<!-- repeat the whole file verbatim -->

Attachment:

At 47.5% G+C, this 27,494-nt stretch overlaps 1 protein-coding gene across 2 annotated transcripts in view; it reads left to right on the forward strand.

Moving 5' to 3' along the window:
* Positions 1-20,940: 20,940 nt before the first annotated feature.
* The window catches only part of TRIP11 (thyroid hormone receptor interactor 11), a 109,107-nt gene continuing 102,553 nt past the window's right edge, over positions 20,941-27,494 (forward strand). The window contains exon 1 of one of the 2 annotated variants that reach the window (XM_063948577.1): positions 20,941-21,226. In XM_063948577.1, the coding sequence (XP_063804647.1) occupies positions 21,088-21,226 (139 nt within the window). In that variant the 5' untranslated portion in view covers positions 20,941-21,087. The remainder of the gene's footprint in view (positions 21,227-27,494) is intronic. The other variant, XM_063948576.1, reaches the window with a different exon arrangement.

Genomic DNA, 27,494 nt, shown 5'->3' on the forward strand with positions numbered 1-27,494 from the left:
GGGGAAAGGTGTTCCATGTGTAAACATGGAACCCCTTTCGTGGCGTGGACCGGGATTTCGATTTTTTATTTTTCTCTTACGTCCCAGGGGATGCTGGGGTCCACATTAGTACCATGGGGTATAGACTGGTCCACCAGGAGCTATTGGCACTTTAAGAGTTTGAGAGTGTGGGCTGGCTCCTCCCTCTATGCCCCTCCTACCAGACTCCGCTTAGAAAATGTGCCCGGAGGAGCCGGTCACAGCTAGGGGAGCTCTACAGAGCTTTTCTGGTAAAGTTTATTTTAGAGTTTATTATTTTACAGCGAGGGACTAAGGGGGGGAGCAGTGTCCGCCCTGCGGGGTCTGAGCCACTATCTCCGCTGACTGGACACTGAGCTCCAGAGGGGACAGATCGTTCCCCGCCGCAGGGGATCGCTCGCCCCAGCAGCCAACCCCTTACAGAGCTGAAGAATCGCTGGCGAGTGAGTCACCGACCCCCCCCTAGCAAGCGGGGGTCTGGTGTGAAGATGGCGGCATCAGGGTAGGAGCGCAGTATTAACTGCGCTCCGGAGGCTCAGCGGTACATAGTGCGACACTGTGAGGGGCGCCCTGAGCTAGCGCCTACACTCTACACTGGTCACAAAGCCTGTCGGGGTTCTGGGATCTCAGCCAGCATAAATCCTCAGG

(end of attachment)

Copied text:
At 47.5% G+C, this 27,494-nt stretch overlaps 1 protein-coding gene across 2 annotated transcripts in view; it reads left to right on the forward strand.

Moving 5' to 3' along the window:
* Positions 1-20,940: 20,940 nt before the first annotated feature.
* The window catches only part of TRIP11 (thyroid hormone receptor interactor 11), a 109,107-nt gene continuing 102,553 nt past the window's right edge, over positions 20,941-27,494 (forward strand). The window contains exon 1 of one of the 2 annotated variants that reach the window (XM_063948577.1): positions 20,941-21,226. In XM_063948577.1, the coding sequence (XP_063804647.1) occupies positions 21,088-21,226 (139 nt within the window). In that variant the 5' untranslated portion in view covers positions 20,941-21,087. The remainder of the gene's footprint in view (positions 21,227-27,494) is intronic. The other variant, XM_063948576.1, reaches the window with a different exon arrangement.

Genomic DNA, 27,494 nt, shown 5'->3' on the forward strand with positions numbered 1-27,494 from the left:
GGGGAAAGGTGTTCCATGTGTAAACATGGAACCCCTTTCGTGGCGTGGACCGGGATTTCGATTTTTTATTTTTCTCTTACGTCCCAGGGGATGCTGGGGTCCACATTAGTACCATGGGGTATAGACTGGTCCACCAGGAGCTATTGGCACTTTAAGAGTTTGAGAGTGTGGGCTGGCTCCTCCCTCTATGCCCCTCCTACCAGACTCCGCTTAGAAAATGTGCCCGGAGGAGCCGGTCACAGCTAGGGGAGCTCTACAGAGCTTTTCTGGTAAAGTTTATTTTAGAGTTTATTATTTTACAGCGAGGGACTAAGGGGGGGAGCAGTGTCCGCCCTGCGGGGTCTGAGCCACTATCTCCGCTGACTGGACACTGAGCTCCAGAGGGGACAGATCGTTCCCCGCCGCAGGGGATCGCTCGCCCCAGCAGCCAACCCCTTACAGAGCTGAAGAATCGCTGGCGAGTGAGTCACCGACCCCCCCCTAGCAAGCGGGGGTCTGGTGTGAAGATGGCGGCATCAGGGTAGGAGCGCAGTATTAACTGCGCTCCGGAGGCTCAGCGGTACATAGTGCGACACTGTGAGGGGCGCCCTGAGCTAGCGCCTACACTCTACACTGGTCACAAAGCCTGTCGGGGTTCTGGGATCTCAGCCAGCATAAATCCTCAGG